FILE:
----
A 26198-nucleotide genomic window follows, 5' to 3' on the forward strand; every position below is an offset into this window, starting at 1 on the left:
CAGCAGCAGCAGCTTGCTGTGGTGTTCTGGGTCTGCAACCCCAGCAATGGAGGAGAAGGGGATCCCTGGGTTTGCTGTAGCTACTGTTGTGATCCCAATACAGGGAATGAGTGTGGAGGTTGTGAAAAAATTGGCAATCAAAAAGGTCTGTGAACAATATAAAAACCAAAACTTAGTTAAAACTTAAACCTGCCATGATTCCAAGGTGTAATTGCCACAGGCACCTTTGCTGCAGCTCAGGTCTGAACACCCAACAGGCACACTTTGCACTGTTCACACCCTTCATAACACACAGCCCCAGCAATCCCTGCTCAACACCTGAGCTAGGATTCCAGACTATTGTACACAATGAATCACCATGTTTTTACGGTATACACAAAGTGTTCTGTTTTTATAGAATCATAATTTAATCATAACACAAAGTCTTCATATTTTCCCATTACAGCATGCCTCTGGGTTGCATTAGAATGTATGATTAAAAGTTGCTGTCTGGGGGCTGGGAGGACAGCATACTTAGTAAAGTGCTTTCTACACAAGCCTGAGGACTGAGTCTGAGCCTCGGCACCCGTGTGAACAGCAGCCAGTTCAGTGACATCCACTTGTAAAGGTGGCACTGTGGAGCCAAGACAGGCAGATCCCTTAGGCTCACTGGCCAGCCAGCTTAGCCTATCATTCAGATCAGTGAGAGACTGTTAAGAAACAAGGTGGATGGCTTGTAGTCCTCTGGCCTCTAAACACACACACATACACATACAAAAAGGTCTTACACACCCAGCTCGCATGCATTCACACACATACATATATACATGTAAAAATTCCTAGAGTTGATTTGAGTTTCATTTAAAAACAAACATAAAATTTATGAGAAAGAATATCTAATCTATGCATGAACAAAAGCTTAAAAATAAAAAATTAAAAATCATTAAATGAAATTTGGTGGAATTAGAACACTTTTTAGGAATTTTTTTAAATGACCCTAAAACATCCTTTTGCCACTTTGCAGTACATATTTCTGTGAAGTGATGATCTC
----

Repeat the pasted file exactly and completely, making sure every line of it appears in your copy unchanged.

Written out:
A 26198-nucleotide genomic window follows, 5' to 3' on the forward strand; every position below is an offset into this window, starting at 1 on the left:
CAGCAGCAGCAGCTTGCTGTGGTGTTCTGGGTCTGCAACCCCAGCAATGGAGGAGAAGGGGATCCCTGGGTTTGCTGTAGCTACTGTTGTGATCCCAATACAGGGAATGAGTGTGGAGGTTGTGAAAAAATTGGCAATCAAAAAGGTCTGTGAACAATATAAAAACCAAAACTTAGTTAAAACTTAAACCTGCCATGATTCCAAGGTGTAATTGCCACAGGCACCTTTGCTGCAGCTCAGGTCTGAACACCCAACAGGCACACTTTGCACTGTTCACACCCTTCATAACACACAGCCCCAGCAATCCCTGCTCAACACCTGAGCTAGGATTCCAGACTATTGTACACAATGAATCACCATGTTTTTACGGTATACACAAAGTGTTCTGTTTTTATAGAATCATAATTTAATCATAACACAAAGTCTTCATATTTTCCCATTACAGCATGCCTCTGGGTTGCATTAGAATGTATGATTAAAAGTTGCTGTCTGGGGGCTGGGAGGACAGCATACTTAGTAAAGTGCTTTCTACACAAGCCTGAGGACTGAGTCTGAGCCTCGGCACCCGTGTGAACAGCAGCCAGTTCAGTGACATCCACTTGTAAAGGTGGCACTGTGGAGCCAAGACAGGCAGATCCCTTAGGCTCACTGGCCAGCCAGCTTAGCCTATCATTCAGATCAGTGAGAGACTGTTAAGAAACAAGGTGGATGGCTTGTAGTCCTCTGGCCTCTAAACACACACACATACACATACAAAAAGGTCTTACACACCCAGCTCGCATGCATTCACACACATACATATATACATGTAAAAATTCCTAGAGTTGATTTGAGTTTCATTTAAAAACAAACATAAAATTTATGAGAAAGAATATCTAATCTATGCATGAACAAAAGCTTAAAAATAAAAAATTAAAAATCATTAAATGAAATTTGGTGGAATTAGAACACTTTTTAGGAATTTTTTTAAATGACCCTAAAACATCCTTTTGCCACTTTGCAGTACATATTTCTGTGAAGTGATGATCTC